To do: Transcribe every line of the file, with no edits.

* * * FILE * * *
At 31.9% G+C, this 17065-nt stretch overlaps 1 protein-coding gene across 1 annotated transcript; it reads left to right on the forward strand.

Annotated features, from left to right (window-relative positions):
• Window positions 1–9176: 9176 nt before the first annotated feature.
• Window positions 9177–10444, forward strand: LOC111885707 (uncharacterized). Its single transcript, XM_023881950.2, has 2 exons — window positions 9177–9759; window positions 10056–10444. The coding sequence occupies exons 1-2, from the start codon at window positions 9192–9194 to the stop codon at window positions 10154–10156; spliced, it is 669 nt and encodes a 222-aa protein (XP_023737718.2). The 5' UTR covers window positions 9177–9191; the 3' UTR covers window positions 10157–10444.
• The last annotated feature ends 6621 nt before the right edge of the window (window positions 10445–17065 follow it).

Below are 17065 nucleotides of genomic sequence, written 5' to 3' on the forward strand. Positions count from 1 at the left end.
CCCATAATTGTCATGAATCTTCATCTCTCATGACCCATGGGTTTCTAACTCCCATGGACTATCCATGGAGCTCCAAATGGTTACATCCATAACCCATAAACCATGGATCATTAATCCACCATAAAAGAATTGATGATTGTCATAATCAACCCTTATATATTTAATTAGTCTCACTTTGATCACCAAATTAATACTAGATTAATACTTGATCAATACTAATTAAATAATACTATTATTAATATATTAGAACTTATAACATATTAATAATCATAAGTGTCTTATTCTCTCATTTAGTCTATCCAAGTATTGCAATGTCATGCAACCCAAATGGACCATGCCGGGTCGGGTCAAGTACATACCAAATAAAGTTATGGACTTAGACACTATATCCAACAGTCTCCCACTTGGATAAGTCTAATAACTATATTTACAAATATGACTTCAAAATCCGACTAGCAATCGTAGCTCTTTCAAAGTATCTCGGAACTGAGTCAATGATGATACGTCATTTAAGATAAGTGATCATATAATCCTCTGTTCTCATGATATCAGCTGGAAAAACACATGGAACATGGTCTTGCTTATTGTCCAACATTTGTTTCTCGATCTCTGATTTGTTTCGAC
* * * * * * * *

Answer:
At 31.9% G+C, this 17065-nt stretch overlaps 1 protein-coding gene across 1 annotated transcript; it reads left to right on the forward strand.

Annotated features, from left to right (window-relative positions):
• Window positions 1–9176: 9176 nt before the first annotated feature.
• Window positions 9177–10444, forward strand: LOC111885707 (uncharacterized). Its single transcript, XM_023881950.2, has 2 exons — window positions 9177–9759; window positions 10056–10444. The coding sequence occupies exons 1-2, from the start codon at window positions 9192–9194 to the stop codon at window positions 10154–10156; spliced, it is 669 nt and encodes a 222-aa protein (XP_023737718.2). The 5' UTR covers window positions 9177–9191; the 3' UTR covers window positions 10157–10444.
• The last annotated feature ends 6621 nt before the right edge of the window (window positions 10445–17065 follow it).

Below are 17065 nucleotides of genomic sequence, written 5' to 3' on the forward strand. Positions count from 1 at the left end.
CCCATAATTGTCATGAATCTTCATCTCTCATGACCCATGGGTTTCTAACTCCCATGGACTATCCATGGAGCTCCAAATGGTTACATCCATAACCCATAAACCATGGATCATTAATCCACCATAAAAGAATTGATGATTGTCATAATCAACCCTTATATATTTAATTAGTCTCACTTTGATCACCAAATTAATACTAGATTAATACTTGATCAATACTAATTAAATAATACTATTATTAATATATTAGAACTTATAACATATTAATAATCATAAGTGTCTTATTCTCTCATTTAGTCTATCCAAGTATTGCAATGTCATGCAACCCAAATGGACCATGCCGGGTCGGGTCAAGTACATACCAAATAAAGTTATGGACTTAGACACTATATCCAACAGTCTCCCACTTGGATAAGTCTAATAACTATATTTACAAATATGACTTCAAAATCCGACTAGCAATCGTAGCTCTTTCAAAGTATCTCGGAACTGAGTCAATGATGATACGTCATTTAAGATAAGTGATCATATAATCCTCTGTTCTCATGATATCAGCTGGAAAAACACATGGAACATGGTCTTGCTTATTGTCCAACATTTGTTTCTCGATCTCTGATTTGTTTCGAC